DAB Aerials and DAB reception

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The purpose of this guide is to give an idea of how to get the best out of DAB radio.

Firstly, (and most obvious) the Radio you choose will have a big impact on the quality of the radio you receive, but in many cases the actual electronics, are a module that are used by quite a few manafacturers, so ALWAYS try to listen to a radio before you buy. The "personal" dab radios seem a great idea but in practice can be very dissapointing, as the earphone lead is used as the aerial and signal break up, can make them unusable in most areas if you are moving about. If you are sitting still they are OK. The next major factors are the quality of the amplifiers and speakers and importantly the case. If you get all this right then you are well on your way.


Alas, the one area where EVERY DAB Radio falls down, is the aerial. Almost all DAB radios have a simple telescopic aerial, which works relatively well in most of the UK. However, ALL DAB radios can be improved if an external aerial is connected. Therefore it is important to get a radio that has an external aerial socket. some radios seem to have a telescopic aerial with a nut at the base. a lot of these when unscrewed reveal and "F" type socket where an external aerial can be connected. Even without that luxury there are some methods to connect an aerial to your radio.

The next question is: "is it worth the hassle" well my own experience tells me Yes!! every single time. I went from 35 stations on the telescopic "twig" on my DAB set up to 71 and signal break up is just a bad memory.

The Aerials

If you can fit an external aerial there are a few to choose from.

1. A "piece" of wire to make your aerial longer. This is normally just try it and see, but can significantly increase the number of stations and the signal quality of what you receive.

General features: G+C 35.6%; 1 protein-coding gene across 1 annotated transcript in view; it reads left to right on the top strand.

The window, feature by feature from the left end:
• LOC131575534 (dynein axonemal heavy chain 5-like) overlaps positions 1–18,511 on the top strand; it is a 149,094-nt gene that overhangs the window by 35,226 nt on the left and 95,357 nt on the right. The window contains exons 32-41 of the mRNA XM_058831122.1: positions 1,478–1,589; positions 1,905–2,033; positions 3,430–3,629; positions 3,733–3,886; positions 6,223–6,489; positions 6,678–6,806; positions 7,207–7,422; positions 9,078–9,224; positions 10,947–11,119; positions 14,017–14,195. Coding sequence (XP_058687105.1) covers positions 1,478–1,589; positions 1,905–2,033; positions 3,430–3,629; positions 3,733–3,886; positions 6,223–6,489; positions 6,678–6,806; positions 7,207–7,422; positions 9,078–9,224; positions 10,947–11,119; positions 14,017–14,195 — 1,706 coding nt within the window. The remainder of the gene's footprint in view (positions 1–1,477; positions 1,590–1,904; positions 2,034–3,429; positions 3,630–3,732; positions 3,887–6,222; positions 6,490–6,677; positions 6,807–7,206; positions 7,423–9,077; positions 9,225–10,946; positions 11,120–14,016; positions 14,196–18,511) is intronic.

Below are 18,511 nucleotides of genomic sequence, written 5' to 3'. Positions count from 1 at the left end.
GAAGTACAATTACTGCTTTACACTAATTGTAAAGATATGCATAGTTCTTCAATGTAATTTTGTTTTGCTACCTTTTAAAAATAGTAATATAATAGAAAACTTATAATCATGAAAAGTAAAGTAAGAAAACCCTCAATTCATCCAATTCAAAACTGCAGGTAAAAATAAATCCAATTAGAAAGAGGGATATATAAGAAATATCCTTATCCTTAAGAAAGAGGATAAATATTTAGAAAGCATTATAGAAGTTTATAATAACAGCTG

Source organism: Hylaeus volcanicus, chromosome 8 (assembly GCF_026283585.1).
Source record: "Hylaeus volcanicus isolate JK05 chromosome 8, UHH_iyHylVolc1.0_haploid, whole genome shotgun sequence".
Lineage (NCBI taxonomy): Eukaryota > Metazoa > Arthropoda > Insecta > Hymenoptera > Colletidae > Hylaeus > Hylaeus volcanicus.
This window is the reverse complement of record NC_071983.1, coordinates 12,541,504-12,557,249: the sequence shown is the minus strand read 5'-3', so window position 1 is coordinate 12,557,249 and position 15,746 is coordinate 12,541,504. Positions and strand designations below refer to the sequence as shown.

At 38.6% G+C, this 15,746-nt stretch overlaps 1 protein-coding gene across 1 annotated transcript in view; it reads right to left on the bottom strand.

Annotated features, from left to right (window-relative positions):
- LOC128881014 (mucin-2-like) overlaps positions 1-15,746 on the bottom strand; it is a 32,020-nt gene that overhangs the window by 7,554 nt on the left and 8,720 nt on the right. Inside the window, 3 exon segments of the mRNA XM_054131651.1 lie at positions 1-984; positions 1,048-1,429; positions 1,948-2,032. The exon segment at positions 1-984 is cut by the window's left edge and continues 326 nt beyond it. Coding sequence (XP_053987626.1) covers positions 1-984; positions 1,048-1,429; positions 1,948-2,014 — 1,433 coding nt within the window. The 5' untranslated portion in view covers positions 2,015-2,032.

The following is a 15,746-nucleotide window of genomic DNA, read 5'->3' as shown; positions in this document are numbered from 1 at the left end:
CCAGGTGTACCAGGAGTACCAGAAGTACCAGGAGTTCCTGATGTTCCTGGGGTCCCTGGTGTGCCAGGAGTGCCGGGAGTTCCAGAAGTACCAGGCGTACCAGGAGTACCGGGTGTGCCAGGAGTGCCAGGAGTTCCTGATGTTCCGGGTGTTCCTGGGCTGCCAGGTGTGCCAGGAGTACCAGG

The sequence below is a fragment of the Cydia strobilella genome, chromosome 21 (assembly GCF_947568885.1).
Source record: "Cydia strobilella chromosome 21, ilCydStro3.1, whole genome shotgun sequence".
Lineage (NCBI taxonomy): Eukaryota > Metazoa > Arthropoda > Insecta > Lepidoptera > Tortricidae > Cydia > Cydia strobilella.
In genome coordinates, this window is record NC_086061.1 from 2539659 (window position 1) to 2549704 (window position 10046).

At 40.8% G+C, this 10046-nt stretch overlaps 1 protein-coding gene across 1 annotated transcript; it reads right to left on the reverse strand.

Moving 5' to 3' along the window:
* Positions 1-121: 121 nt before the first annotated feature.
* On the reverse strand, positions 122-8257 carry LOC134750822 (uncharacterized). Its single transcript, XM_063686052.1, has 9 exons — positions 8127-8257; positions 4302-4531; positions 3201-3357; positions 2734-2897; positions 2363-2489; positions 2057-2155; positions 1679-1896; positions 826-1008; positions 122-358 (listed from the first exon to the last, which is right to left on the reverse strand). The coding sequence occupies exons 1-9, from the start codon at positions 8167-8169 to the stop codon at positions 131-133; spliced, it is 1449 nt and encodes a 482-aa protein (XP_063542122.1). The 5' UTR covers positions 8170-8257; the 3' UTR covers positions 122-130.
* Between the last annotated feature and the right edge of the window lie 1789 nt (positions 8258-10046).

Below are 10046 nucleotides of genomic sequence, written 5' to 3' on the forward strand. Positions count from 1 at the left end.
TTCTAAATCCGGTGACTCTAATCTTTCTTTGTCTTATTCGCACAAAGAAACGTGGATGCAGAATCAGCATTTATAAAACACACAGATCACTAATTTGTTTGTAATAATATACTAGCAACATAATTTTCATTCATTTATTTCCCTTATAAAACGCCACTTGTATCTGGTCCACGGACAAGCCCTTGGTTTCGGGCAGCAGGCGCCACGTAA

2. The Dipole. This is a simple and fairly small aerial that comes in various designs, from a simple piece of wire which splits into two, to a shop bought (or home made) aluminium one. these will definately improve your radio reception. these are omnidirectional so you dont have to align them just fix, forget and listen.

3. The "Jim". This is a variant of a tried and tested omnidirectional aerial, which greatly improves DAB. This is my aerial of choice. at present it seems unavailable commercialy and you would have to make one. But it is worth the effort. Again being omni directional its fit, forget and listen. plans are easily available.

4. The beam (or yagi). these are available at fairly low cost. but they have good and bad points. They are larger than dipoles and omni's, but have a significant advantage in very poor reception areas, in that they are directional. they have a "gain" in one direction. If you live in an area where reception is OK then these have a negative effect as they tend to "reject" signals from anything except the direction they are pointing. But if you are trying to get a distant DAB service these are worth a look.


This is fairly straightforward, but some people (including some shops where DAB are sold) seem confused. DAB radios need a cable with 50 Ohm impedance, and unfortunately TV coax is 75 Ohms. Now that said, if you can't find any 50 Ohms coax then use what you have. Even with the wrong coax it will still give better results than the telescopic. but if you can get the right cable you will not regret it.


In summary


1. Choose a dab radio with external sockets for speakers and an external aerial.

2. Tune and see what you get

3. Fit an aerial and get much more from your radio


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